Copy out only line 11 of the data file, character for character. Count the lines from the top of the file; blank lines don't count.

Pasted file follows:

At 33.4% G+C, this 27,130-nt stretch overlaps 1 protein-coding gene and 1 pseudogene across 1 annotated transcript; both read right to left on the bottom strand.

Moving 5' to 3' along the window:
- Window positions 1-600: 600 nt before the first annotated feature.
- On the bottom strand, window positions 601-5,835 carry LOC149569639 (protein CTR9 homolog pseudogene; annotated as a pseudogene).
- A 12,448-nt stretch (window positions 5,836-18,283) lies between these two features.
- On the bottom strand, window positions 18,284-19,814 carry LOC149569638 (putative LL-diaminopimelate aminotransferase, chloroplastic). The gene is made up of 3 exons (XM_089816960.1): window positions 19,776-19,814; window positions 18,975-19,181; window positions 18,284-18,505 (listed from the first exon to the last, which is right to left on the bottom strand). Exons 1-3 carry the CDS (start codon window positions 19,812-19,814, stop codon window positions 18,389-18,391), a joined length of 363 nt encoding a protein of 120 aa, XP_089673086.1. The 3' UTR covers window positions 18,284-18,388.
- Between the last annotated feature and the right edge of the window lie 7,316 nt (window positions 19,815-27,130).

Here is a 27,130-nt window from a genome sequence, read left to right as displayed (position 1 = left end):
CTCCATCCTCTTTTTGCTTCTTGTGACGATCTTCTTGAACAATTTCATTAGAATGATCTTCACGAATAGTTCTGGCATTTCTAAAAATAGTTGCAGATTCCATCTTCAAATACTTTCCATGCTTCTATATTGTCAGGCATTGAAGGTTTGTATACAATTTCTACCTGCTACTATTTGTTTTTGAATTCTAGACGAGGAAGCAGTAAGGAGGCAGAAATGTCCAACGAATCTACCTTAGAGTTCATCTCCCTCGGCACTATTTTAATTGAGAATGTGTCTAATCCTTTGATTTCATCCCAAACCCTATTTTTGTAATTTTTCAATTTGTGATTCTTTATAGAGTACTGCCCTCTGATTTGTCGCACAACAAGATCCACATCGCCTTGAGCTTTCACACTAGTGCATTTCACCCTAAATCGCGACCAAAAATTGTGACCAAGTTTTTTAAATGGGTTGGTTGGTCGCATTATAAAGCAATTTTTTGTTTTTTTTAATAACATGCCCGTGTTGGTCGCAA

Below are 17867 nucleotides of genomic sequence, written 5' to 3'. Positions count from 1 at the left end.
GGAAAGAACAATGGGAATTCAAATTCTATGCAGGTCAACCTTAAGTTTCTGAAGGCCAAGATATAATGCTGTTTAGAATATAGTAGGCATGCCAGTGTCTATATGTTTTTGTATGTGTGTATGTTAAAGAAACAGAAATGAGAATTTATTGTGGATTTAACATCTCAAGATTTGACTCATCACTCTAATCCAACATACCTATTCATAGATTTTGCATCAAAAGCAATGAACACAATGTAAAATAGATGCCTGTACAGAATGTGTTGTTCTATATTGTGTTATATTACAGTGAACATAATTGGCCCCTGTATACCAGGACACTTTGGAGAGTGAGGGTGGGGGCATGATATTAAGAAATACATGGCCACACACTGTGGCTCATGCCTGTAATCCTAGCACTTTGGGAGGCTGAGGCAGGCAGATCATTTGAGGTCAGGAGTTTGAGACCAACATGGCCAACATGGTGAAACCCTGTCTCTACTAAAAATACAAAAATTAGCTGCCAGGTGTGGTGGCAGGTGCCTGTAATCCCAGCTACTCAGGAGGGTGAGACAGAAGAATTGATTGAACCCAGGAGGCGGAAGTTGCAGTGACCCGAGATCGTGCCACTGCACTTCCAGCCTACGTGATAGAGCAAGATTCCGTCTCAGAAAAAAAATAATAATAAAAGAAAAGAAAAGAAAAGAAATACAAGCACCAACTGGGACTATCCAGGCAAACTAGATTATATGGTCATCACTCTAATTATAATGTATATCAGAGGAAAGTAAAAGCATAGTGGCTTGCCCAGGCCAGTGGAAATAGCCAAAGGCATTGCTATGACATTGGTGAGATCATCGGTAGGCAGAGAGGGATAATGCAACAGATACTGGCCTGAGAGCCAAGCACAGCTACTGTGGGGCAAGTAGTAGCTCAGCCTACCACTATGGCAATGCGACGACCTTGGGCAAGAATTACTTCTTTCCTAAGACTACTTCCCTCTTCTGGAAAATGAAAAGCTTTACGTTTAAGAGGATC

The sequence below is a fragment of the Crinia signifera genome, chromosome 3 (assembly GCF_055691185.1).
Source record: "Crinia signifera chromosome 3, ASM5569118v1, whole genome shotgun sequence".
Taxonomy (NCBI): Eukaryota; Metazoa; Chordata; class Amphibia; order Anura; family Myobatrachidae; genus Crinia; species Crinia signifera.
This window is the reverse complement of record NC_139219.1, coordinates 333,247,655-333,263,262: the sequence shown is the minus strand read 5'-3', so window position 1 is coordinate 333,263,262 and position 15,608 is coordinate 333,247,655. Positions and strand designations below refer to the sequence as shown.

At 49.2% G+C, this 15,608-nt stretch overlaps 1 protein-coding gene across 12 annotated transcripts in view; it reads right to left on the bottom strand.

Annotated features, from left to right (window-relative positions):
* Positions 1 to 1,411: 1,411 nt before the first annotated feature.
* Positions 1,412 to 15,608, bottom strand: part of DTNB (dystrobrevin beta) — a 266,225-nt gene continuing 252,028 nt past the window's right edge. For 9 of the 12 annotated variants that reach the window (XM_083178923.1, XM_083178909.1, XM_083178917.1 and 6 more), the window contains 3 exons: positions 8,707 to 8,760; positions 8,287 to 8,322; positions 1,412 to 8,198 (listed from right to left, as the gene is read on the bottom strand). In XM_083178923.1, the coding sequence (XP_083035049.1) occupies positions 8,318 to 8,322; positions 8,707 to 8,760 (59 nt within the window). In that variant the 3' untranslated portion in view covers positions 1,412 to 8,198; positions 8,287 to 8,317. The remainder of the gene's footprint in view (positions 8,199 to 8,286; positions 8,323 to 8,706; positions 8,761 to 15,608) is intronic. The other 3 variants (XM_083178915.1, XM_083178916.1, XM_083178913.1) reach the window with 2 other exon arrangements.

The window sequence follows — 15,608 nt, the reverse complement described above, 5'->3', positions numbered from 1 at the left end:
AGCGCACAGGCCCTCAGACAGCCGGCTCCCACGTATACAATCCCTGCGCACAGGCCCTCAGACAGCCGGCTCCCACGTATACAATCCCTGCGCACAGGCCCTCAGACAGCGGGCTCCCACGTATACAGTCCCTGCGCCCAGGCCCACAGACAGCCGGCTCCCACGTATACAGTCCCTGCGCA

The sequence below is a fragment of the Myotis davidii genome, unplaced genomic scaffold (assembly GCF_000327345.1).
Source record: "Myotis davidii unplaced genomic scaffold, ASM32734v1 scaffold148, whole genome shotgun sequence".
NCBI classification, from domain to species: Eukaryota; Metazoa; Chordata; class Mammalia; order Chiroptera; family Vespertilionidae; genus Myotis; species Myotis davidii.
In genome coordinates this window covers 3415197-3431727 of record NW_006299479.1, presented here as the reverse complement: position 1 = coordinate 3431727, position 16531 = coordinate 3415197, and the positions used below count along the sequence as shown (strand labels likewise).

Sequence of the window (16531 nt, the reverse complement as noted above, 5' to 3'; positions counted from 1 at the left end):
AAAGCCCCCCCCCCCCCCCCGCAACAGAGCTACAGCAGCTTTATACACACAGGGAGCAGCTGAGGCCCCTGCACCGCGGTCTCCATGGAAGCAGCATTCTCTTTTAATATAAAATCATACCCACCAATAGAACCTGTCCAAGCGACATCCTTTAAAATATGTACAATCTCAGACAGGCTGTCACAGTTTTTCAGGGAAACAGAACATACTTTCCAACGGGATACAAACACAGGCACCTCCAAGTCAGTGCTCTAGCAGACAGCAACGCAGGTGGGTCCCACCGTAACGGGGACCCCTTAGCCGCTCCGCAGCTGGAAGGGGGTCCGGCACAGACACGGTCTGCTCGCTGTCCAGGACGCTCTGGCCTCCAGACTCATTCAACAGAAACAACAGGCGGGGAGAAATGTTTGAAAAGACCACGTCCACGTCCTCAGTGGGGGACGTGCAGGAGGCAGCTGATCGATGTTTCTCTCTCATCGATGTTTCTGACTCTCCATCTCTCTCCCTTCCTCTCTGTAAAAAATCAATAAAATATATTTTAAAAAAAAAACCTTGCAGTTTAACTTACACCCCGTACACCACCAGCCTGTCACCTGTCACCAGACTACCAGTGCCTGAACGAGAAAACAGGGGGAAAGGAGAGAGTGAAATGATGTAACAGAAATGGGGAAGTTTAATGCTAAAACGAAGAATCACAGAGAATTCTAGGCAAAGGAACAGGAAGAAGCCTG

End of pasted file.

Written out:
GGAAAGAACAATGGGAATTCAAATTCTATGCAGGTCAACCTTAAGTTTCTGAAGGCCAAGATATAATGCTGTTTAGAATATAGTAGGCATGCCAGTGTCTATATGTTTTTGTATGTGTGTATGTTAAAGAAACAGAAATGAGAATTTATTGTGGATTTAACATCTCAAGATTTGACTCATCACTCTAATCCAACATACCTATTCATAGATTTTGCATCAAAAGCAATGAACACAATGTAAAATAGATGCCTGTACAGAATGTGTTGTTCTATATTGTGTTATATTACAGTGAACATAATTGGCCCCTGTATACCAGGACACTTTGGAGAGTGAGGGTGGGGGCATGATATTAAGAAATACATGGCCACACACTGTGGCTCATGCCTGTAATCCTAGCACTTTGGGAGGCTGAGGCAGGCAGATCATTTGAGGTCAGGAGTTTGAGACCAACATGGCCAACATGGTGAAACCCTGTCTCTACTAAAAATACAAAAATTAGCTGCCAGGTGTGGTGGCAGGTGCCTGTAATCCCAGCTACTCAGGAGGGTGAGACAGAAGAATTGATTGAACCCAGGAGGCGGAAGTTGCAGTGACCCGAGATCGTGCCACTGCACTTCCAGCCTACGTGATAGAGCAAGATTCCGTCTCAGAAAAAAAATAATAATAAAAGAAAAGAAAAGAAAAGAAATACAAGCACCAACTGGGACTATCCAGGCAAACTAGATTATATGGTCATCACTCTAATTATAATGTATATCAGAGGAAAGTAAAAGCATAGTGGCTTGCCCAGGCCAGTGGAAATAGCCAAAGGCATTGCTATGACATTGGTGAGATCATCGGTAGGCAGAGAGGGATAATGCAACAGATACTGGCCTGAGAGCCAAGCACAGCTACTGTGGGGCAAGTAGTAGCTCAGCCTACCACTATGGCAATGCGACGACCTTGGGCAAGAATTACTTCTTTCCTAAGACTACTTCCCTCTTCTGGAAAATGAAAAGCTTTACGTTTAAGAGGATC